The long necks of white-tailed deer and the antlers of mature males give the appearance of an animal of considerable size, but deer seldom stand taller than 40 inches at the shoulder. In fact, most measure less than 36 inches tall.
Size and weight vary according to sex, age, nutrition, and genetic composition. Adult bucks may weigh from 65 to more than 200 pounds. Does generally weigh about two-thirds as much as bucks.
Deer have a keen sense of smell. They rely upon smell to detect danger, identify other animals, and locate food. Deer have large, cupped ears that can rotate, giving them an acute sense of hearing. Their eyesight, though not as well developed as other senses, readily detects movement over a wide field of vision.
Deer, like cows, have compound, four-chambered stomachs that allow digestion of plant materials. Initially, food enters the first chamber or rumen. From there, it may be regurgitated and chewed further as cud. The other three chambers are the reticulum, the omasum, and the abomasum, respectively.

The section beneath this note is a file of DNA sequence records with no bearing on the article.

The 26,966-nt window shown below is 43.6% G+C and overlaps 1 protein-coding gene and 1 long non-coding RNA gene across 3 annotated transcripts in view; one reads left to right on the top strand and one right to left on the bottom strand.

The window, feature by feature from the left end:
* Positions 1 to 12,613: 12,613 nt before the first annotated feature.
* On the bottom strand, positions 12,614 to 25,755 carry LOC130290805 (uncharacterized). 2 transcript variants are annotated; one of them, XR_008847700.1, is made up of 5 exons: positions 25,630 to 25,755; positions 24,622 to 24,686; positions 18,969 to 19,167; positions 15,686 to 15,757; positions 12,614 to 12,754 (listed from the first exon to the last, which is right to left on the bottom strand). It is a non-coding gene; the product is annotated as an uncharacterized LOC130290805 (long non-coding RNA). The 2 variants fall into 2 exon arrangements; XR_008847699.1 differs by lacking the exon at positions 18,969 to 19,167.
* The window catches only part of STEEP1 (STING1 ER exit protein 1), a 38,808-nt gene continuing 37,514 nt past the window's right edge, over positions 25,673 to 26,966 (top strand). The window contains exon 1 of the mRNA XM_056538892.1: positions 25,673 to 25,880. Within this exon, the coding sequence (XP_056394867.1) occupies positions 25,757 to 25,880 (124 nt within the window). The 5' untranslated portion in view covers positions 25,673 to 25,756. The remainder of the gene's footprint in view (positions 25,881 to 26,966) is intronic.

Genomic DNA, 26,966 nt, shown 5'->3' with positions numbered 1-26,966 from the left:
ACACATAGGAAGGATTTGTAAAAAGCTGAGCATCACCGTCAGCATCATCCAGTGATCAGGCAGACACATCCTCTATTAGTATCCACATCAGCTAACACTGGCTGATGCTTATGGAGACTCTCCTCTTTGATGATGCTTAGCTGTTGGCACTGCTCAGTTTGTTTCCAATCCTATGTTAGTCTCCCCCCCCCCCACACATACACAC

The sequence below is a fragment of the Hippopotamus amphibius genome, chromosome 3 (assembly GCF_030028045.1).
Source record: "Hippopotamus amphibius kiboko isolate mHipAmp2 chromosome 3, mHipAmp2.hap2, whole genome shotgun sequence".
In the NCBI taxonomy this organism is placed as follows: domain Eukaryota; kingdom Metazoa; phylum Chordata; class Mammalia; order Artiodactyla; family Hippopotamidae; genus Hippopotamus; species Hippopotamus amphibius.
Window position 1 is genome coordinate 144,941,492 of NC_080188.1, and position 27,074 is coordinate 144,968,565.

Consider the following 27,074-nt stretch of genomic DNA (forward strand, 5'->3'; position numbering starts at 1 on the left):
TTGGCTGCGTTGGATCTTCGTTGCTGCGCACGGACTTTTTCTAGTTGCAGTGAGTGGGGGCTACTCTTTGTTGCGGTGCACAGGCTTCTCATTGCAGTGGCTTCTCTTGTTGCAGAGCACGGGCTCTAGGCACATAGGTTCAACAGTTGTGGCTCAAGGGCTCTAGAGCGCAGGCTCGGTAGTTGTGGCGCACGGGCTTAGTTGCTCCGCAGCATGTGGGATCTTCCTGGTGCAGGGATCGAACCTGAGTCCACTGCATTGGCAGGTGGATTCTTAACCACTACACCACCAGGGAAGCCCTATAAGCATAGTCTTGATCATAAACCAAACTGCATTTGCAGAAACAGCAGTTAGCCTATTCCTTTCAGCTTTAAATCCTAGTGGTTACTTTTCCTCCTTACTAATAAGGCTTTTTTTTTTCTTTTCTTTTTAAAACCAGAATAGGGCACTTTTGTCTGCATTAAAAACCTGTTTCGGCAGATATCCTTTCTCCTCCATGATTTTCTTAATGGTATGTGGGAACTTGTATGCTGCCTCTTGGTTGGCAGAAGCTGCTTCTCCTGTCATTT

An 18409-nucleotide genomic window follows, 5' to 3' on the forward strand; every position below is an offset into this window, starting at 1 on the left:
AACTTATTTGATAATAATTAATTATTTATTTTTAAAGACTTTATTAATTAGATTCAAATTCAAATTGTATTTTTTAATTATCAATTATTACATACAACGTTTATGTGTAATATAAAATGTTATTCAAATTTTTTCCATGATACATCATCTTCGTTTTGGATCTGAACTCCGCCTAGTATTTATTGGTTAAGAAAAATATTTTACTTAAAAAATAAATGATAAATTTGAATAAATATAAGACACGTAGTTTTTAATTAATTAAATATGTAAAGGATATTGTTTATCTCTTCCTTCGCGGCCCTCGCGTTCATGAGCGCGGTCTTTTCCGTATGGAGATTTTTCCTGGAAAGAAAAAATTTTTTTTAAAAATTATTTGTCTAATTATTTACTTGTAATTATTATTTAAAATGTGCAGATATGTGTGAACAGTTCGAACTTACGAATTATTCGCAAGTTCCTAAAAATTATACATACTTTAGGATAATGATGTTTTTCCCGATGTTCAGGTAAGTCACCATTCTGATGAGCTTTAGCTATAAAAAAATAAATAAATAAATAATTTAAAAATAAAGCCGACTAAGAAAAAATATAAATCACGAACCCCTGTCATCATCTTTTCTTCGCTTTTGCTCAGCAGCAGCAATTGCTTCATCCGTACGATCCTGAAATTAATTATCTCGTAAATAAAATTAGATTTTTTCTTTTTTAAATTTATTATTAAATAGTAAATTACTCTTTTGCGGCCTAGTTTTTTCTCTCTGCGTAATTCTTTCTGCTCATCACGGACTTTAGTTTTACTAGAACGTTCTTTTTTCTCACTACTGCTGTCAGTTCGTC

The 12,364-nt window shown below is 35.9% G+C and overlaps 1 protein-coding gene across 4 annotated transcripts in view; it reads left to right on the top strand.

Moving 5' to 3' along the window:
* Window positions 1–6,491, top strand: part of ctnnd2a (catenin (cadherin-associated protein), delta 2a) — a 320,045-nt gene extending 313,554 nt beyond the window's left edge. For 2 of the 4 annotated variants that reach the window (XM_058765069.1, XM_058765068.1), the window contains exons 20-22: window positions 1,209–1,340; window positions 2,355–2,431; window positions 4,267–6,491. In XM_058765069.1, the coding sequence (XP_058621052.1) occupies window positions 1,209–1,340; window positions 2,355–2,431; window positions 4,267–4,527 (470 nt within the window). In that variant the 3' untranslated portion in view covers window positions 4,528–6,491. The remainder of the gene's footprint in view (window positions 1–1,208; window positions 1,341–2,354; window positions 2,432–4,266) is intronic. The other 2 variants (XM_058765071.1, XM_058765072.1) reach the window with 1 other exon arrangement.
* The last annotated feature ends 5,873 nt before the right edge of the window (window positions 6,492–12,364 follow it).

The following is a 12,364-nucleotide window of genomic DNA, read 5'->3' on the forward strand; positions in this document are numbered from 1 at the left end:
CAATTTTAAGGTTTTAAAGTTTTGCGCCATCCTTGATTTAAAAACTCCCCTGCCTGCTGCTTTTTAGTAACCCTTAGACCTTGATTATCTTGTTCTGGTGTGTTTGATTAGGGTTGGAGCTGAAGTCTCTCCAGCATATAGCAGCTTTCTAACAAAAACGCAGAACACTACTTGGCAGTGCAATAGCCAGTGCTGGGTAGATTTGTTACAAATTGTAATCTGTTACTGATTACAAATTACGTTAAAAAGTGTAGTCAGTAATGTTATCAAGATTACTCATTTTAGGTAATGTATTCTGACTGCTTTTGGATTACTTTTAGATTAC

Muscles and skeletal structure of deer are well adapted to running. Deer are capable of exceeding 30 miles per hour for short intervals. Weight is carried on the toes, and some bones of the feet are fused to extend their gait. Bones of the shoulders and front feet are encased entirely in muscle, adding greater flexibility to limb movement.